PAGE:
Showing posts with label child labour. Show all posts
Showing posts with label child labour. Show all posts

Wednesday, November 28, 2012

Learning to organise

Shining shoes, mining and herding animals among the many jobs done by an estimated 750,000 children between five and 17 in Bolivia. Rodrigo Medrano Calle is a Bolivian labour leader who meets and lobbies top government officials. That's not surprising in a country where pay is often low, working conditions harsh and unions play a powerful role in society. Rodrigo is just 14 years old, and his union's members are all children, the Bolivian Union of Child and Adolescent Workers (Unatsbo), which represents thousands of under-18s.  In Bolivia, its successes include organising pay rises for children who sell newspapers on the city streets of Potosí from 6 cents (½p) to 12 cents a paper, using negotiations and the threat of strikes. And it's not just a Bolivian phenomenon: there are similar organisations in Guatemala, Paraguay, Peru and Colombia.

Bolivia's informal economy includes everyone from bricklayers to farmers to shoeshiners, who work without contracts and set schedules. Many adults are part of this market, as are the great majority of child and adolescent workers. Child workers are in a legal blindspot: their work is prohibited and so they have very little defence if employers exploit them through long hours, physical or verbal abuse or refusing to pay a decent wage. "If you have to work, then you have to work exploited,"  Luz Rivera Daza, an adult counsellor for Unatsbo, said . "This just makes you more vulnerable."

In a country where poverty is widespread and the minimum wage is $150 a month, living expenses can overwhelm a family. Young workers seem to be everywhere. In the countryside they help their parents in the fields, herd sheep and llamas, or do the brutal work of mining or the sugar cane harvest.

Rodrigo believes that instead of attempting to end many forms of child and adolescent work, the goal should be ending exploitation by creating part-time, safe and better paying jobs for young people who want them. "Why should there be a minimum age if the work is voluntary?" he asked. "The work of a child or adolescent is not bad – it helps society, it helps a family, and it helps us grow as people."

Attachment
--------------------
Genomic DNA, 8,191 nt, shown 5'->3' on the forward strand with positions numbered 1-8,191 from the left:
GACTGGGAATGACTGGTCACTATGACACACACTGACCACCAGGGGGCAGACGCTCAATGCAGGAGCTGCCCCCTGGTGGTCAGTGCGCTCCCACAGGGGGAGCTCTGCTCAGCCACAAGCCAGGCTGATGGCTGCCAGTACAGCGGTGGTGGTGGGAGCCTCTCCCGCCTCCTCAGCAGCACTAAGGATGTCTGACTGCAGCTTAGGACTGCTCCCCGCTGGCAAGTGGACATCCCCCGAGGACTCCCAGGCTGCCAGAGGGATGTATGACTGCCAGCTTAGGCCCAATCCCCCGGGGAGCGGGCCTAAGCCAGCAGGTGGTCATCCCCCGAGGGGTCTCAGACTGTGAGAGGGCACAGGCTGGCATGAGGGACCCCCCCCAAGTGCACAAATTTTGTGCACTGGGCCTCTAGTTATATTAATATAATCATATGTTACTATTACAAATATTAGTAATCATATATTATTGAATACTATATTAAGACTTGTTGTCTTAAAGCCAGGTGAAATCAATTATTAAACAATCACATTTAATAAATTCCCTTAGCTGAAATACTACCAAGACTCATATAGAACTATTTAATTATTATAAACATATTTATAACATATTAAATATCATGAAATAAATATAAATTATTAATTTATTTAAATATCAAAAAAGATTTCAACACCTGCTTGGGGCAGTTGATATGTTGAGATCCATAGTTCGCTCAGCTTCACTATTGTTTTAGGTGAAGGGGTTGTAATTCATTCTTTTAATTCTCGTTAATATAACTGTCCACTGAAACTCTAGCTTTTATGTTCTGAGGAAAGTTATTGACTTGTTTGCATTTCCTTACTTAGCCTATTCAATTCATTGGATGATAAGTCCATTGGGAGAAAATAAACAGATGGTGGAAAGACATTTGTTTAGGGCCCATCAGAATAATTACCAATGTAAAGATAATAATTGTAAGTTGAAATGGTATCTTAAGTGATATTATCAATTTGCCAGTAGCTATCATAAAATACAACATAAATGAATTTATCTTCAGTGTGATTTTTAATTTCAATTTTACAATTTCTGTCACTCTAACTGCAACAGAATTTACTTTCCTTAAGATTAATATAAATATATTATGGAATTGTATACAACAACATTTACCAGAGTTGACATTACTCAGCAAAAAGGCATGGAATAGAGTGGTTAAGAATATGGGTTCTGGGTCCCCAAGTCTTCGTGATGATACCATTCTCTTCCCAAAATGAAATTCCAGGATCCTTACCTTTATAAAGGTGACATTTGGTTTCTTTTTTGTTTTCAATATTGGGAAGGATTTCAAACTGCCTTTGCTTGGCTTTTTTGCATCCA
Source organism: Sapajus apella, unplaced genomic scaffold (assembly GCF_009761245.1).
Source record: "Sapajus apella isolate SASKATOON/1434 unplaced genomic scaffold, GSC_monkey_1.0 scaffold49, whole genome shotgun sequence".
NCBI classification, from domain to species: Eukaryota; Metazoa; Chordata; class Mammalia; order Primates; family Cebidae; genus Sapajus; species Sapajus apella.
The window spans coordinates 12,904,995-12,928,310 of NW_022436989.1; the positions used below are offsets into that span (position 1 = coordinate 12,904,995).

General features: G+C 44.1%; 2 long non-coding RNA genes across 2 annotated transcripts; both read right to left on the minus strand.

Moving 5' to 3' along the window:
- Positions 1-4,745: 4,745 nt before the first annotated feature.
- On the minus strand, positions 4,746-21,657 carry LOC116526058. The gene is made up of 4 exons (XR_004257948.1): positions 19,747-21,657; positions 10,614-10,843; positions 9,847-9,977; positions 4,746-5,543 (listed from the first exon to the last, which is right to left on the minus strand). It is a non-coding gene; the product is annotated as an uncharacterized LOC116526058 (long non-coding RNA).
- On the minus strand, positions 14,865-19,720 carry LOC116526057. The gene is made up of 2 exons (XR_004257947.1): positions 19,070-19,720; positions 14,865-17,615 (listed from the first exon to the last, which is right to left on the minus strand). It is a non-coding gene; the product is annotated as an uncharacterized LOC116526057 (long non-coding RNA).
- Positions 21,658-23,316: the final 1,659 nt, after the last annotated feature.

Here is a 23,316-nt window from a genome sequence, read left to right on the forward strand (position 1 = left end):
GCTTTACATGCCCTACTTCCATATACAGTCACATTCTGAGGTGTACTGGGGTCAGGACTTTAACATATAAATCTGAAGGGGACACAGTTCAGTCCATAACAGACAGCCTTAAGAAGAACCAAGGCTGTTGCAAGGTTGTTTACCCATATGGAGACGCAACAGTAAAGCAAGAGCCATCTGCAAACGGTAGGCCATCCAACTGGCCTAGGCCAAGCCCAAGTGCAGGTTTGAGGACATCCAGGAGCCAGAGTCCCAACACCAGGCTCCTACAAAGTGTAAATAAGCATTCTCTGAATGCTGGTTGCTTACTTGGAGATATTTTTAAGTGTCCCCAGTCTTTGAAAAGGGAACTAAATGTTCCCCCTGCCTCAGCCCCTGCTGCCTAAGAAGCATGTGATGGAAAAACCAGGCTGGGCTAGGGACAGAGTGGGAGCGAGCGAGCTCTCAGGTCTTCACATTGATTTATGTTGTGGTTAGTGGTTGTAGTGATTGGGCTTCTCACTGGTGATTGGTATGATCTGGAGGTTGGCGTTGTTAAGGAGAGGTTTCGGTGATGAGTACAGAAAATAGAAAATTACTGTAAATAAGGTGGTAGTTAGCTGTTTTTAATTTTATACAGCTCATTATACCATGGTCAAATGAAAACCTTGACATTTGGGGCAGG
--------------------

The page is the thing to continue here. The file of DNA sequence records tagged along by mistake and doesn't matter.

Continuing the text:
In Marx's time, working class children spent the greater part of each day slaving in factories. Clearly, this had to cease immediately. However, Marx did not believe that all this time was better devoted to classroom learning. This, too, would stunt the child's development. Instead he favoured an education that "will in the case of every child over a given age, combine productive labor with instruction and gymnastics, not only as one of the methods of adding to the efficiency of production but as the only method of producing fully developed human beings." In capitalism, parents have considerable control over their children's health, education, work but, given the parents' own problems and limitations, this power is seldom used as well as it should. In Capital Marx quotes approvingly John Bellers a 17th century English writer, on this subject: "An idle learning is being little better than the learning of idleness... Labor being as proper for the body's health as eating is for its living; A childish silly employ... leaves the children's minds silly." In the Gotha Programme Marx writes that "technical instruction, both theoretical and practical, will take its proper place in working class schools." (our emphasis)

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